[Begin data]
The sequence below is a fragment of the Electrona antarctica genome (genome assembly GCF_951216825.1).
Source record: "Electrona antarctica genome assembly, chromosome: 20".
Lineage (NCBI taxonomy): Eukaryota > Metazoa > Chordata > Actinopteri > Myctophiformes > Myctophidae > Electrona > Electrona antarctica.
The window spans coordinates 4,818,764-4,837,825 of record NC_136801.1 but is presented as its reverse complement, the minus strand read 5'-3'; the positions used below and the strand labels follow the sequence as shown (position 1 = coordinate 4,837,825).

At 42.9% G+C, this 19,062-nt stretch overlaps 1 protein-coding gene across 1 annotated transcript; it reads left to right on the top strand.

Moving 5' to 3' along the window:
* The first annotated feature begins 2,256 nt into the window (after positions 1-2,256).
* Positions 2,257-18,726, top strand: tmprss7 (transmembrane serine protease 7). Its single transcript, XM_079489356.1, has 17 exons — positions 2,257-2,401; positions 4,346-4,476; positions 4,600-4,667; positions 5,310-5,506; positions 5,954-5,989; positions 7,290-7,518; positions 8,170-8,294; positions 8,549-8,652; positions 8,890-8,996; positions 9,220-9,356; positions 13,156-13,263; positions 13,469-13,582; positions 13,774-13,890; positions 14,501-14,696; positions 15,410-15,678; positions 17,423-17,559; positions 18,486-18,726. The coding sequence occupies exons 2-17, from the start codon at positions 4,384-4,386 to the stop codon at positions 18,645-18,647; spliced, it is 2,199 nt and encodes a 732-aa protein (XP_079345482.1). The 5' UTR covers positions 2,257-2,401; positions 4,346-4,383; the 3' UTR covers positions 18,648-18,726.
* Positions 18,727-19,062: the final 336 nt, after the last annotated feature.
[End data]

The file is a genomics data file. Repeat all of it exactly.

The sequence below is a fragment of the Electrona antarctica genome (genome assembly GCF_951216825.1).
Source record: "Electrona antarctica genome assembly, chromosome: 20".
Lineage (NCBI taxonomy): Eukaryota > Metazoa > Chordata > Actinopteri > Myctophiformes > Myctophidae > Electrona > Electrona antarctica.
The window spans coordinates 4,818,764-4,837,825 of record NC_136801.1 but is presented as its reverse complement, the minus strand read 5'-3'; the positions used below and the strand labels follow the sequence as shown (position 1 = coordinate 4,837,825).

At 42.9% G+C, this 19,062-nt stretch overlaps 1 protein-coding gene across 1 annotated transcript; it reads left to right on the top strand.

Moving 5' to 3' along the window:
* The first annotated feature begins 2,256 nt into the window (after positions 1-2,256).
* Positions 2,257-18,726, top strand: tmprss7 (transmembrane serine protease 7). Its single transcript, XM_079489356.1, has 17 exons — positions 2,257-2,401; positions 4,346-4,476; positions 4,600-4,667; positions 5,310-5,506; positions 5,954-5,989; positions 7,290-7,518; positions 8,170-8,294; positions 8,549-8,652; positions 8,890-8,996; positions 9,220-9,356; positions 13,156-13,263; positions 13,469-13,582; positions 13,774-13,890; positions 14,501-14,696; positions 15,410-15,678; positions 17,423-17,559; positions 18,486-18,726. The coding sequence occupies exons 2-17, from the start codon at positions 4,384-4,386 to the stop codon at positions 18,645-18,647; spliced, it is 2,199 nt and encodes a 732-aa protein (XP_079345482.1). The 5' UTR covers positions 2,257-2,401; positions 4,346-4,383; the 3' UTR covers positions 18,648-18,726.
* Positions 18,727-19,062: the final 336 nt, after the last annotated feature.